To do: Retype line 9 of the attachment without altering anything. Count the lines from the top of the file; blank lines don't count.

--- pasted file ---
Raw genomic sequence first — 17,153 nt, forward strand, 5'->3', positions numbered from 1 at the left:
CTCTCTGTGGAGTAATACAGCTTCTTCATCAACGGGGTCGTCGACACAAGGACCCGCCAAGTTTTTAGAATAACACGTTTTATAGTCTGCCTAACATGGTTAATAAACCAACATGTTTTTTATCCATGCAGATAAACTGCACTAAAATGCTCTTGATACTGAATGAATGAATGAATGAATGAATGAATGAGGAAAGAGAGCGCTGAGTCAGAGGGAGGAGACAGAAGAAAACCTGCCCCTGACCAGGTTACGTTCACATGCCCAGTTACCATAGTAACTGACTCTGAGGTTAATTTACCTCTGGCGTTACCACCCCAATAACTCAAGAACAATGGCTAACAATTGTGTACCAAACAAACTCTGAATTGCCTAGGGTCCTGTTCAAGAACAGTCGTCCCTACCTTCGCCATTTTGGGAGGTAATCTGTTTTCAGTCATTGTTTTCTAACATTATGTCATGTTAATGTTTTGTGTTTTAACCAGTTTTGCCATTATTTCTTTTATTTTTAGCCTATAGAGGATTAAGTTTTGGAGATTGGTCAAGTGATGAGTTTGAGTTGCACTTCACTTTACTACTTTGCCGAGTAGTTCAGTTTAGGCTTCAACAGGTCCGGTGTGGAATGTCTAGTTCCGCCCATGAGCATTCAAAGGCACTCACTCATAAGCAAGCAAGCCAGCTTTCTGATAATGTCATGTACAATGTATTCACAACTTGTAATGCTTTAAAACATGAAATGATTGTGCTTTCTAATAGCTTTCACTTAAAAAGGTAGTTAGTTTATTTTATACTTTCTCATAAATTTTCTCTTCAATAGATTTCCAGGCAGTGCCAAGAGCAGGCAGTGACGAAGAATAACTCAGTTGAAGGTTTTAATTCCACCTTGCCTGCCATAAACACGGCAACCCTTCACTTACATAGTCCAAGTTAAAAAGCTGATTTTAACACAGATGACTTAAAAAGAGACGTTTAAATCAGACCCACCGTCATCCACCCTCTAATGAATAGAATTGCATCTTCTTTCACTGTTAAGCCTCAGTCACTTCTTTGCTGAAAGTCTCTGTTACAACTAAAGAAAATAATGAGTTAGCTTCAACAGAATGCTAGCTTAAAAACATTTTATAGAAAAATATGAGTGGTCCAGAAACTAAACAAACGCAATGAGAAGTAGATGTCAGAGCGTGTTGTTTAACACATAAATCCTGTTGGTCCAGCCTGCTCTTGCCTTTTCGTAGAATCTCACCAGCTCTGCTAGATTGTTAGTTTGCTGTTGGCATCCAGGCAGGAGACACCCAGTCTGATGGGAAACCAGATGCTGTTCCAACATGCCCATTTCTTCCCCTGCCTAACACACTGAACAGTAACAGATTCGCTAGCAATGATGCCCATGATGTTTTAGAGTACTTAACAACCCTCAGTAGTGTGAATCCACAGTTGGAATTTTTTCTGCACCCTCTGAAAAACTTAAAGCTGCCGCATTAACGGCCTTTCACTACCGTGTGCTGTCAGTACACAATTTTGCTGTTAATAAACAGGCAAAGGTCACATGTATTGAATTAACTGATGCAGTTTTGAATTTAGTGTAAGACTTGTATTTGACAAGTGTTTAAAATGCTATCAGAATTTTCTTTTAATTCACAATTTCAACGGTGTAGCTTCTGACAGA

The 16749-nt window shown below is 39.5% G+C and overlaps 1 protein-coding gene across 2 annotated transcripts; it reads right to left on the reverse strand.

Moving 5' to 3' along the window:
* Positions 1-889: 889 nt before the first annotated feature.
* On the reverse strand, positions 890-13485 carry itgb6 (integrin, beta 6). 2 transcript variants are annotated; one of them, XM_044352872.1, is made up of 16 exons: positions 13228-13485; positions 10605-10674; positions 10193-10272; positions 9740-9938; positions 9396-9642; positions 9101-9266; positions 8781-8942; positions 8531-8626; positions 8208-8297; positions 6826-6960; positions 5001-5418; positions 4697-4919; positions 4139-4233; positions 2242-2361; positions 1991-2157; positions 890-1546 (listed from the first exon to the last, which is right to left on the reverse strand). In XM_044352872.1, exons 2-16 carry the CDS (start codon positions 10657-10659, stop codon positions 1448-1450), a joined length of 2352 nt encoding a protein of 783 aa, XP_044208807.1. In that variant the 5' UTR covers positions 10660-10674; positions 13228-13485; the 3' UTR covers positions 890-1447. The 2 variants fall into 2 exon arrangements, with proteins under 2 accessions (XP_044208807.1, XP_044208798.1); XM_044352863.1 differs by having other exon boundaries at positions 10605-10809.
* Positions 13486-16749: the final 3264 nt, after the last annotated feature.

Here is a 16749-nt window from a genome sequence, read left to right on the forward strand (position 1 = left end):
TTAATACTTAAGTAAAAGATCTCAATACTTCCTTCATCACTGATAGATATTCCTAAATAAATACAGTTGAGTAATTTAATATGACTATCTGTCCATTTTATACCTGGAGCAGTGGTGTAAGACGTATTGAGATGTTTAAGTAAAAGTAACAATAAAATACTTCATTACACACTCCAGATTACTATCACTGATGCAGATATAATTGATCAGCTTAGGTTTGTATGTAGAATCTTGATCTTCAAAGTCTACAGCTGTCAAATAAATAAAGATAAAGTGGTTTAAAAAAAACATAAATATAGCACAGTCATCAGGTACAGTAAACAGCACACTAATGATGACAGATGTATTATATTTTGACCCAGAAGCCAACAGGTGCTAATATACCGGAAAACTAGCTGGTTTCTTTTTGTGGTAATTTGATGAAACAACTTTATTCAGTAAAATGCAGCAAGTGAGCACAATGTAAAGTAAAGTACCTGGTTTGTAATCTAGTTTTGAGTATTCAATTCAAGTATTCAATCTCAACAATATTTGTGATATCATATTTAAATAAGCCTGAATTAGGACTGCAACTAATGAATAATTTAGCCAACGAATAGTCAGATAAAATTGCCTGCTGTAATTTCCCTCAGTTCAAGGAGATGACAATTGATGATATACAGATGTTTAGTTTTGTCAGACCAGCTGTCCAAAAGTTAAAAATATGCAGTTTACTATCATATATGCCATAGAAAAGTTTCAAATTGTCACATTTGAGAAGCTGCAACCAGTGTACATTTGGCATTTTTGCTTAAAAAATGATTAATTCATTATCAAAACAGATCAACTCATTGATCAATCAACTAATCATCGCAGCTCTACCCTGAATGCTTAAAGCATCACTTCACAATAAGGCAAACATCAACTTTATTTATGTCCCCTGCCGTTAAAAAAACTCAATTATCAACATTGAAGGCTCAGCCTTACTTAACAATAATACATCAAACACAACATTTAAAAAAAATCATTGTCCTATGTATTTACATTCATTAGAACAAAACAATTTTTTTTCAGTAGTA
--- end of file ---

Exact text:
TTAATACTTAAGTAAAAGATCTCAATACTTCCTTCATCACTGATAGATATTCCTAAATAAATACAGTTGAGTAATTTAATATGACTATCTGTCCATTTTATACCTGGAGCAGTGGTGTAAGACGTATTGAGATGTTTAAGTAAAAGTAACAATAAAATACTTCATTACACACTCCAGATTACTATCACTGATGCAGATATAATTGATCAGCTTAGGTTTGTATGTAGAATCTTGATCTTCAAAGTCTACAGCTGTCAAATAAATAAAGATAAAGTGGTTTAAAAAAAACATAAATATAGCACAGTCATCAGGTACAGTAAACAGCACACTAATGATGACAGATGTATTATATTTTGACCCAGAAGCCAACAGGTGCTAATATACCGGAAAACTAGCTGGTTTCTTTTTGTGGTAATTTGATGAAACAACTTTATTCAGTAAAATGCAGCAAGTGAGCACAATGTAAAGTAAAGTACCTGGTTTGTAATCTAGTTTTGAGTATTCAATTCAAGTATTCAATCTCAACAATATTTGTGATATCATATTTAAATAAGCCTGAATTAGGACTGCAACTAATGAATAATTTAGCCAACGAATAGTCAGATAAAATTGCCTGCTGTAATTTCCCTCAGTTCAAGGAGATGACAATTGATGATATACAGATGTTTAGTTTTGTCAGACCAGCTGTCCAAAAGTTAAAAATATGCAGTTTACTATCATATATGCCATAGAAAAGTTTCAAATTGTCACATTTGAGAAGCTGCAACCAGTGTACATTTGGCATTTTTGCTTAAAAAATGATTAATTCATTATCAAAACAGATCAACTCATTGATCAATCAACTAATCATCGCAGCTCTACCCTGAATGCTTAAAGCATCACTTCACAATAAGGCAAACATCAACTTTATTTATGTCCCCTGCCGTTAAAAAAACTCAATTATCAACATTGAAGGCTCAGCCTTACTTAACAATAATACATCAAACACAACATTTAAAAAAAATCATTGTCCTATGTATTTACATTCATTAGAACAAAACAATTTTTTTTCAGTAGTA